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Wednesday, Dec. 17, 2014
 


  
 

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Class of 1967 gives dorm to Butler College

Members of Princeton's class of 1967 are honoring the spirit and loyalty of their class by giving the University a new dormitory: the Class of 1967 Hall in Butler College.

"This new dormitory will stand as a tribute to the commitment of the class of 1967 to Princeton and to each other," said President Shirley M. Tilghman. "It will also create an outstanding residential experience for future generations of Princetonians, for which I am very grateful."

Currently under construction, 1967 Hall includes 75 beds -- mostly configured in four-person suites with two bedrooms, a living room and a bathroom -- plus lounges for study and relaxation. The L-shaped building forms two sides of a courtyard laid out as an open, tree-shaded quadrangle. It is connected to the three other new dorms in the complex through Butler Commons, a light-filled space on the lower level that includes a food court and café with indoor and outdoor seating.

"When alumni get together, one of the most frequently asked questions is always 'Where did you live?' Residential life is a key aspect of a person's college years," said Class President John Laporte Jr., who, with classmate and former University trustee John Wynne, spearheaded the initiative to commemorate the class with a dorm. "With this gift, the class of 1967 takes a lead role in shaping the future of residential life at Princeton and celebrates the great fellowship of our class with a permanent presence on campus," Laporte added.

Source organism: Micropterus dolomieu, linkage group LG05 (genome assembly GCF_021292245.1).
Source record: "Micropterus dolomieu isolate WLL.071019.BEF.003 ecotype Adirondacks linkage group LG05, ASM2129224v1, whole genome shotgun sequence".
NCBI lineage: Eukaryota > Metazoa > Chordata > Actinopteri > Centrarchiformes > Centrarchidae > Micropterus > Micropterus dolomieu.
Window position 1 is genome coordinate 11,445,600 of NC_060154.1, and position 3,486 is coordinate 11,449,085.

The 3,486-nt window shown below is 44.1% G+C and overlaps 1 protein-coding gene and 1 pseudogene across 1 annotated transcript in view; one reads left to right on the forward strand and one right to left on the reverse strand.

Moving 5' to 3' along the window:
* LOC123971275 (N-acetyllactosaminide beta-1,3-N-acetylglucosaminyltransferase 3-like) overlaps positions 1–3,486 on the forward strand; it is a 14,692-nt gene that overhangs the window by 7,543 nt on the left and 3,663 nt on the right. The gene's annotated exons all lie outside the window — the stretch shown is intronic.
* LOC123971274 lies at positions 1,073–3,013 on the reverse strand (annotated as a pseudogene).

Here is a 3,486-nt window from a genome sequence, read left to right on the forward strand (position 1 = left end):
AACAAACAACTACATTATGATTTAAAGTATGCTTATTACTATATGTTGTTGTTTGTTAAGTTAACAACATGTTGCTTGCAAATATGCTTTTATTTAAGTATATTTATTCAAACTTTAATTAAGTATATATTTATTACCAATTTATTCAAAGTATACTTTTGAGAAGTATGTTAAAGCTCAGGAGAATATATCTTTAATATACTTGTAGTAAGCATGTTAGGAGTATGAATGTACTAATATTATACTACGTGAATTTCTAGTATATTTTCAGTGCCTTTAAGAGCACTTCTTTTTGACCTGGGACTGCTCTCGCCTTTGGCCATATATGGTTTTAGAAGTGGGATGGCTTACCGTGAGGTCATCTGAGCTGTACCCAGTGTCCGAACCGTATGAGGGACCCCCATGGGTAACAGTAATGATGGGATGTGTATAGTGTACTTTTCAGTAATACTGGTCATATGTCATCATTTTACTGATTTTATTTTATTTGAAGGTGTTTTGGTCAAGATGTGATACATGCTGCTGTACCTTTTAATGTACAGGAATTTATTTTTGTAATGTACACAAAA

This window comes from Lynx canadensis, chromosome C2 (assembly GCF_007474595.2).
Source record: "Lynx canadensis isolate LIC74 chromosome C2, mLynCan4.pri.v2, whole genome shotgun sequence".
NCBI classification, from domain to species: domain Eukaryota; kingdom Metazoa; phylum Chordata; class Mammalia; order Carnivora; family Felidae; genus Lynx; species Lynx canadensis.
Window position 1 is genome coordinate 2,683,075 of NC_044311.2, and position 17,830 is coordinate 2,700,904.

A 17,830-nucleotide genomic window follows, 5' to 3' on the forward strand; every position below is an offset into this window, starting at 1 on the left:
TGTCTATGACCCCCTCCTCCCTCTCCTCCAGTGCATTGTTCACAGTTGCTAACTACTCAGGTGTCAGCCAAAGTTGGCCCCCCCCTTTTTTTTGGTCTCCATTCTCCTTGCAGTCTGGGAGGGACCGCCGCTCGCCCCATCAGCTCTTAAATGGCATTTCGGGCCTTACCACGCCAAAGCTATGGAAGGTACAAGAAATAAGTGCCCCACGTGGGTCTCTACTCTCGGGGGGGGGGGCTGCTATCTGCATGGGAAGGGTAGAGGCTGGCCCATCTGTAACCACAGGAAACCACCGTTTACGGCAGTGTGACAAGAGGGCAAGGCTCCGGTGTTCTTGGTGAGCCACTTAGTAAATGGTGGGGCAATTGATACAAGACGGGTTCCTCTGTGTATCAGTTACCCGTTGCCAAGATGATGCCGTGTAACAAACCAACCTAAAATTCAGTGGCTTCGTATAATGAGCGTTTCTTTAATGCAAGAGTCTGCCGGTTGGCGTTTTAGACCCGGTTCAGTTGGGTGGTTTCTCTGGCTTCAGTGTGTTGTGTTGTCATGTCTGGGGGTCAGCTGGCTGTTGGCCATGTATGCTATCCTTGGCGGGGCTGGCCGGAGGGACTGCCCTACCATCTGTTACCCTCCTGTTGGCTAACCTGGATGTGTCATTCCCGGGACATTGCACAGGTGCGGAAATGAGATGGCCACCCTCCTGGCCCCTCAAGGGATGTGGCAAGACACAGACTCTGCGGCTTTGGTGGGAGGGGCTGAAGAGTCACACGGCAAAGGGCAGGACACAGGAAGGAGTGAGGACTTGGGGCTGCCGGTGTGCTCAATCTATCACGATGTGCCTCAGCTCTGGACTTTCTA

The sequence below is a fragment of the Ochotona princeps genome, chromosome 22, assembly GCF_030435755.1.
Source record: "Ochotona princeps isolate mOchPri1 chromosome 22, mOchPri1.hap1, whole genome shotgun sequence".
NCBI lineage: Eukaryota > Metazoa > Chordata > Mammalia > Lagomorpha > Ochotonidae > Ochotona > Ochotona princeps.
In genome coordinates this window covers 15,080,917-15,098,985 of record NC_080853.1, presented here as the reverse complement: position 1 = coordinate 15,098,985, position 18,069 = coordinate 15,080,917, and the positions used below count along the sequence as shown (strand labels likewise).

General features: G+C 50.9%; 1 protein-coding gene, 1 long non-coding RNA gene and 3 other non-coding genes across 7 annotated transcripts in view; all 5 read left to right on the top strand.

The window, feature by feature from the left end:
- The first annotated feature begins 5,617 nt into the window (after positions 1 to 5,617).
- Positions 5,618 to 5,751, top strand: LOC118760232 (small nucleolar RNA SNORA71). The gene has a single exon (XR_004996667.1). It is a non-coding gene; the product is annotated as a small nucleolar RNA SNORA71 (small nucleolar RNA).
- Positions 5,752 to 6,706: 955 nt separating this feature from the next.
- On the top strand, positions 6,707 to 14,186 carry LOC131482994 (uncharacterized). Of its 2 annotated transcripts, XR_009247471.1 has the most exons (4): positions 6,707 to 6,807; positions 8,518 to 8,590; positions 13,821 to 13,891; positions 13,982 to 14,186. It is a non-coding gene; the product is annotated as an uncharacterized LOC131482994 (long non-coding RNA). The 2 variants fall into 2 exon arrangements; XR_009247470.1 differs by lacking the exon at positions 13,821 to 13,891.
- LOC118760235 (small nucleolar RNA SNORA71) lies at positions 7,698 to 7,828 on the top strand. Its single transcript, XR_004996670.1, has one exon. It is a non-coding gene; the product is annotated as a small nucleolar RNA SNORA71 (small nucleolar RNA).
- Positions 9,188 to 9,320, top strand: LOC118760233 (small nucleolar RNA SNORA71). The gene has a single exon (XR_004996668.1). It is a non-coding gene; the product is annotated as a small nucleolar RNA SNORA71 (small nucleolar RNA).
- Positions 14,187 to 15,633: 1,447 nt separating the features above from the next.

Butler College, scheduled to reopen in fall 2009, is a key component of the University's plan to offer all undergraduate students the option of living in four-year residential colleges. Most of the college's old dorms that were built in the 1960s were razed. The new buildings erected on the same site will provide generous and attractive living spaces, inviting commons areas, and sustainable green roofs on more than half of the buildings. The project supports the University's goals for enhanced residential life, sustainability, and state-of-the-art design, and will help accommodate a phased increase of approximately 11 percent in the student population.

1967 Hall is part of a long-standing tradition of campus dorms given in commemoration of undergraduate classes. In 1904, 1879 Hall was donated by members of Woodrow Wilson's class, while he was president of the University; now an academic building, it was a popular dorm until 1960. Most recently, 1981 Hall in Whitman College was donated by members of that class and dedicated in 2007.

The architect of the new Butler complex, Henry Cobb, is a founding partner of Pei Cobb Freed & Partners of New York, which also designed the Friend Center for Engineering Education. The gift for 1967 Hall is part of "Aspire: A Plan for Princeton," the University's five-year campaign to raise $1.75 billion.

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